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The target of the following simple expect script is to get the hostname name on the remote machine

Sometimes expect script fail to perform ssh to $IP_ADDRESS ( because remote machine not active , etc )

so in this case the expect script will break after 10 second (timeout 10) , this is OK but......

There are two options

  1. Expect script perform ssh successfully , and performed the command hostname on the remote machine
  2. Expect script break because timeout was 10 seconds

On both cases expect will exit

  • in case of ssh successfully expect will break after 0.5-1 second but in case of bad ssh then it will break after 10 seconds

but I don’t know if expect script perform ssh successfully or not?

is it possible to identify timeout process ? or to verify that expect ended because timeout?

Remark my Linux machine version - red-hat 5.1

Expect script

 [TestLinux]# get_host_name_on_remote_machine=`cat << EOF
  > set timeout 10
  > spawn  ssh   $IP_ADDRESS
  >            expect {
  >                      ")?"   { send "yes\r"  ; exp_continue  }
  > 
  >                      word:  {send $PASS\r}
  >                   }
  > expect >  {send "hostname\r"}
  > expect >    {send exit\r}
  > expect eof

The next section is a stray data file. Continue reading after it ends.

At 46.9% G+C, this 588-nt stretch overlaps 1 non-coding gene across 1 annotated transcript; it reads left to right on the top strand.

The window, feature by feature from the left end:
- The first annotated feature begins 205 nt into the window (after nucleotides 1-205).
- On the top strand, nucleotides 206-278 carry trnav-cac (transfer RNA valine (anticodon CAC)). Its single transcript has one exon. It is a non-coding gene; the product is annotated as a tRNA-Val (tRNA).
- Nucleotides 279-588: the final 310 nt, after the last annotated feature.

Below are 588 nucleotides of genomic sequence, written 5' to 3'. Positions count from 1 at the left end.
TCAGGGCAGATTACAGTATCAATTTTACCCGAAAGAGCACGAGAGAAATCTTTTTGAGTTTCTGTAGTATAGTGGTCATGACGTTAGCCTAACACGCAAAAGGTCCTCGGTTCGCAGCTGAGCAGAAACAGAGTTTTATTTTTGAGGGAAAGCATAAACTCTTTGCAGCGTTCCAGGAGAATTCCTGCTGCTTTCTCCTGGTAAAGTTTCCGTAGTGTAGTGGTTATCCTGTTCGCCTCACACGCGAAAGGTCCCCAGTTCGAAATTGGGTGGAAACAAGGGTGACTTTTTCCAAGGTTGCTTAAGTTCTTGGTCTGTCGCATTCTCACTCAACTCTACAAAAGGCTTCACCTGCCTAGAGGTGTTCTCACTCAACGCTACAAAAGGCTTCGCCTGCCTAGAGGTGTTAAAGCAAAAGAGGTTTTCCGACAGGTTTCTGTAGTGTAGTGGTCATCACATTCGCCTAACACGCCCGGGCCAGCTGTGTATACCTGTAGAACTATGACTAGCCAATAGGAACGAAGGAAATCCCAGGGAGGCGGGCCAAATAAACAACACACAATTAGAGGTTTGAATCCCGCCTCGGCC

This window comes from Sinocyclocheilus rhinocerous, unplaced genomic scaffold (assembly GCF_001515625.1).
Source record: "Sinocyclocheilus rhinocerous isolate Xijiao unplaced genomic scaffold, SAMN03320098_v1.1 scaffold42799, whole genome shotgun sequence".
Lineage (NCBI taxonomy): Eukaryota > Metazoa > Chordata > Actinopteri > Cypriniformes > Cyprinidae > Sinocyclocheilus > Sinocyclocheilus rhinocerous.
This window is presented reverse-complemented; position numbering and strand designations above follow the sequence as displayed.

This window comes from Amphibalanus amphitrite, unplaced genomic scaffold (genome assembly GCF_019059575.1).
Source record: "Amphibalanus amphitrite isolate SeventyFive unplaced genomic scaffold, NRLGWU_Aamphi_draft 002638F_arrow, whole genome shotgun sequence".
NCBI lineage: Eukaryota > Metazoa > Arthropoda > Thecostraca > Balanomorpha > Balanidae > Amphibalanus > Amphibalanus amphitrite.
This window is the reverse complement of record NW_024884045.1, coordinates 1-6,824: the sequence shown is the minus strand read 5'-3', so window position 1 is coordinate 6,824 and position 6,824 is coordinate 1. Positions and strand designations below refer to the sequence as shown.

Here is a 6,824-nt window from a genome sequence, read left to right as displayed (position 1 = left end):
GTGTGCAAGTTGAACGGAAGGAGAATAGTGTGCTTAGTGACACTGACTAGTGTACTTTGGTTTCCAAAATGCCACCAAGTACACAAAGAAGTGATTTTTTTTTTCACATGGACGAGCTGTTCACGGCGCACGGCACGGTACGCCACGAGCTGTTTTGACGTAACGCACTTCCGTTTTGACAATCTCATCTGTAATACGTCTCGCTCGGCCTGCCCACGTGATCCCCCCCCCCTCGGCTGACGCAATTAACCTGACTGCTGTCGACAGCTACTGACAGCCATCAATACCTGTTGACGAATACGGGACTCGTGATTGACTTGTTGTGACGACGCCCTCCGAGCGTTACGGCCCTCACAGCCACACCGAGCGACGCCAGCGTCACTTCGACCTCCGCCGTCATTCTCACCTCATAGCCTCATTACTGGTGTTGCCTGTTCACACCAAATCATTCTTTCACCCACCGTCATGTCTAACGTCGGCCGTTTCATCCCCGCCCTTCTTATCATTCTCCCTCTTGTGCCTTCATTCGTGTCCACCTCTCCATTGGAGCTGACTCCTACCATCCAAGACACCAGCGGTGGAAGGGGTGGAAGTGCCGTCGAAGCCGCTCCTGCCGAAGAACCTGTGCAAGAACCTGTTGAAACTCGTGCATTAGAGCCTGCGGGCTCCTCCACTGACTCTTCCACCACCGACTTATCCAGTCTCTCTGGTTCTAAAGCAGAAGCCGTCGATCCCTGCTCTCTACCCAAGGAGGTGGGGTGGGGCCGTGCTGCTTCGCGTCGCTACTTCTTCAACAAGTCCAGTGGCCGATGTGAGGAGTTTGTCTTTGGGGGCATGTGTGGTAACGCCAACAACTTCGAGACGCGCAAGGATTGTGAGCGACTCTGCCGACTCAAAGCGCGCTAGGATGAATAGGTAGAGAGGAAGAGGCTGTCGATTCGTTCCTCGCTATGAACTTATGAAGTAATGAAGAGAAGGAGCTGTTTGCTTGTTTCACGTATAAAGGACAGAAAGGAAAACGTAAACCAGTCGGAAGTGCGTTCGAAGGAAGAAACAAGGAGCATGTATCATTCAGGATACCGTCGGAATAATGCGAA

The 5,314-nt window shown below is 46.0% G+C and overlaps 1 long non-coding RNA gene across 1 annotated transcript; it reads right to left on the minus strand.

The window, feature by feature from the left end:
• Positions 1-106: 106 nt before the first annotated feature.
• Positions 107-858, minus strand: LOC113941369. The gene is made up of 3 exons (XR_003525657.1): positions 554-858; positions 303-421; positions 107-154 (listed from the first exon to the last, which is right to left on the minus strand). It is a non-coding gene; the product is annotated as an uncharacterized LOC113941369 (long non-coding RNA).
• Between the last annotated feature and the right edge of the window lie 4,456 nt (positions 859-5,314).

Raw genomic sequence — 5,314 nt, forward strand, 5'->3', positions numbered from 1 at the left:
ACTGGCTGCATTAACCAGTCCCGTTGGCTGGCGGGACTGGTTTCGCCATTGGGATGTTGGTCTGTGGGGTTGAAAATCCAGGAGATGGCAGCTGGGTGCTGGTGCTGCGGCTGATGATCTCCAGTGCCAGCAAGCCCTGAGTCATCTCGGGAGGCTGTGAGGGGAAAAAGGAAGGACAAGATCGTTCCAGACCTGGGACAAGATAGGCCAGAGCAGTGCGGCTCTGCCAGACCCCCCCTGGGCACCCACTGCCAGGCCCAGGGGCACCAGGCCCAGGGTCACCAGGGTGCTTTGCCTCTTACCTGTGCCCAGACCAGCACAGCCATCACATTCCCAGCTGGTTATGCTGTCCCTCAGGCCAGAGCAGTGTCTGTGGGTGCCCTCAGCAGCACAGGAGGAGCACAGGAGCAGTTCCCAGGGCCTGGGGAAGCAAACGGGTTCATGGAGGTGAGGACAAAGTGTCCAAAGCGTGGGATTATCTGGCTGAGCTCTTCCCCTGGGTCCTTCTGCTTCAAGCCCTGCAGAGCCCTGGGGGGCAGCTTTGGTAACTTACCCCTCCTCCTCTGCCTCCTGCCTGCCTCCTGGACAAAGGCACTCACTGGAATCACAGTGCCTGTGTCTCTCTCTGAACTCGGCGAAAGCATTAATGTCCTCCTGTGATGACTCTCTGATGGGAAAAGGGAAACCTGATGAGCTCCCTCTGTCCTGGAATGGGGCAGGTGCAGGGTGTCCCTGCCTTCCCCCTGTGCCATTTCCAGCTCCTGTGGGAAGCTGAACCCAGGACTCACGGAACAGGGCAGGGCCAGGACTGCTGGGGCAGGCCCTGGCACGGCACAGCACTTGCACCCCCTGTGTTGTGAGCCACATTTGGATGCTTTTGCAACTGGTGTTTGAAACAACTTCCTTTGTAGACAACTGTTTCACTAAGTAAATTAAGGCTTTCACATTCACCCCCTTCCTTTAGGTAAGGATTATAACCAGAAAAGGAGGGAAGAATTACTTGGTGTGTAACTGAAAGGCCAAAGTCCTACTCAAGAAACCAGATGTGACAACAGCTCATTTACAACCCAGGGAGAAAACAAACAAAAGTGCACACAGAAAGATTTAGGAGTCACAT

> EOF`

Example in case we not have connection to the remote host

 [TestLinux]# expect -c  "$get_host_name_on_remote_machine"
 spawn ssh 10.17.180.23
 [TestLinux]# echo $?
 0
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Same question on StackOverflow –  glenn jackman Mar 11 '12 at 19:51

2 Answers 2

up vote 1 down vote accepted

you can expect timeout, some version require -timeout just like -regex to test for the invocation of timeout.

you're expect statement could become

expect {
    ")?"    { send "yes\r"  ; exp_continue  }
    word:   { send $PASS\r}
    timeout { puts "failed to SSH" }
       } 
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I know this isn't exactly what you asked, but I'd like to offer an alternative. Use ssh keys instead of passwords and bash scripting instead of Expect:

output=$(ssh -o ConnectTimeout=10 -o BatchMode=yes -o StrictHostKeyChecking=no $IP_ADDRESS "hostname")

if [ $? -eq 255 ]; then
    # Some error occured while attempting to connect.
else
    # Success!
fi

This doesn't explicitly tell you there was a timeout vs. failed to log in with a private key, etc., but it beats writing Expect.

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